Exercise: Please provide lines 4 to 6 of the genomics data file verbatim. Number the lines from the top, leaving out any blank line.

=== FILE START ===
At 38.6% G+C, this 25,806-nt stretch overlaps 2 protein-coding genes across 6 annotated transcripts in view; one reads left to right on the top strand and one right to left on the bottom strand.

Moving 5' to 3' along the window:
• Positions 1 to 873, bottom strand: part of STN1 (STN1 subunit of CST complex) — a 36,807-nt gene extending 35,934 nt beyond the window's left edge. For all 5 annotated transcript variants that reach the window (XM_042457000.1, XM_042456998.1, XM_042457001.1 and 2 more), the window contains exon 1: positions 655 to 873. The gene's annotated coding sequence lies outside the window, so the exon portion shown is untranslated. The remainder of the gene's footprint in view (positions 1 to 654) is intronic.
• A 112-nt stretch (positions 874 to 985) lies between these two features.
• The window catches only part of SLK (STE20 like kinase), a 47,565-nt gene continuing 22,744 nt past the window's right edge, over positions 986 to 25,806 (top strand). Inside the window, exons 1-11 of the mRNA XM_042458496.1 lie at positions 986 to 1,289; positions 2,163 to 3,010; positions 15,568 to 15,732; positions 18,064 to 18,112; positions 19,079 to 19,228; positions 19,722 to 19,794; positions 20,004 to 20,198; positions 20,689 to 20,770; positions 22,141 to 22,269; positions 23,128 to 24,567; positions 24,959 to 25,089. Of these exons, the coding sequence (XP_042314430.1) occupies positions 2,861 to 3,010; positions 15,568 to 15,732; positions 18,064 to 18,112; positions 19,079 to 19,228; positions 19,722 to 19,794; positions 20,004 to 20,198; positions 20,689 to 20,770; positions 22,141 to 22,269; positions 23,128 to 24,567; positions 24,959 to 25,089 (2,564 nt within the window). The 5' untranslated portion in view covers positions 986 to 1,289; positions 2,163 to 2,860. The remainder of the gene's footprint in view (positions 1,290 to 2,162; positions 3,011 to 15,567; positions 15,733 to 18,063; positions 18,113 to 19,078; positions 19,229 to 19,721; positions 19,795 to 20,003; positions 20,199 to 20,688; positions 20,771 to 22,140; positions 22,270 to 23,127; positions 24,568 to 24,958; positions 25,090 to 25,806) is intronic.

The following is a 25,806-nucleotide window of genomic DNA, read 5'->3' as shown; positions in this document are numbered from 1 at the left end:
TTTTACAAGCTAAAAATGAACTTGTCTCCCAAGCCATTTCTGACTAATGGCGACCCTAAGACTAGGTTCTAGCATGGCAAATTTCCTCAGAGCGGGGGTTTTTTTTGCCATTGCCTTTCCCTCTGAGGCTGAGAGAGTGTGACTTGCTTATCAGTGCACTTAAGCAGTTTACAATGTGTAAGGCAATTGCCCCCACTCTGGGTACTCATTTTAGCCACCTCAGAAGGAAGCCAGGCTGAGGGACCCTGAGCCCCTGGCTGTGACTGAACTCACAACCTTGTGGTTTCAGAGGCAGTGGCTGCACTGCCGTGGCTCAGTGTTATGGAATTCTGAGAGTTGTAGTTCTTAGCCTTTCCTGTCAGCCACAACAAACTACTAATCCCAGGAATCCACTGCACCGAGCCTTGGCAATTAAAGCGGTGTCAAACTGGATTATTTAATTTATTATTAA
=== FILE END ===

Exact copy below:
• A 112-nt stretch (positions 874 to 985) lies between these two features.
• The window catches only part of SLK (STE20 like kinase), a 47,565-nt gene continuing 22,744 nt past the window's right edge, over positions 986 to 25,806 (top strand). Inside the window, exons 1-11 of the mRNA XM_042458496.1 lie at positions 986 to 1,289; positions 2,163 to 3,010; positions 15,568 to 15,732; positions 18,064 to 18,112; positions 19,079 to 19,228; positions 19,722 to 19,794; positions 20,004 to 20,198; positions 20,689 to 20,770; positions 22,141 to 22,269; positions 23,128 to 24,567; positions 24,959 to 25,089. Of these exons, the coding sequence (XP_042314430.1) occupies positions 2,861 to 3,010; positions 15,568 to 15,732; positions 18,064 to 18,112; positions 19,079 to 19,228; positions 19,722 to 19,794; positions 20,004 to 20,198; positions 20,689 to 20,770; positions 22,141 to 22,269; positions 23,128 to 24,567; positions 24,959 to 25,089 (2,564 nt within the window). The 5' untranslated portion in view covers positions 986 to 1,289; positions 2,163 to 2,860. The remainder of the gene's footprint in view (positions 1,290 to 2,162; positions 3,011 to 15,567; positions 15,733 to 18,063; positions 18,113 to 19,078; positions 19,229 to 19,721; positions 19,795 to 20,003; positions 20,199 to 20,688; positions 20,771 to 22,140; positions 22,270 to 23,127; positions 24,568 to 24,958; positions 25,090 to 25,806) is intronic.

The following is a 25,806-nucleotide window of genomic DNA, read 5'->3' as shown; positions in this document are numbered from 1 at the left end: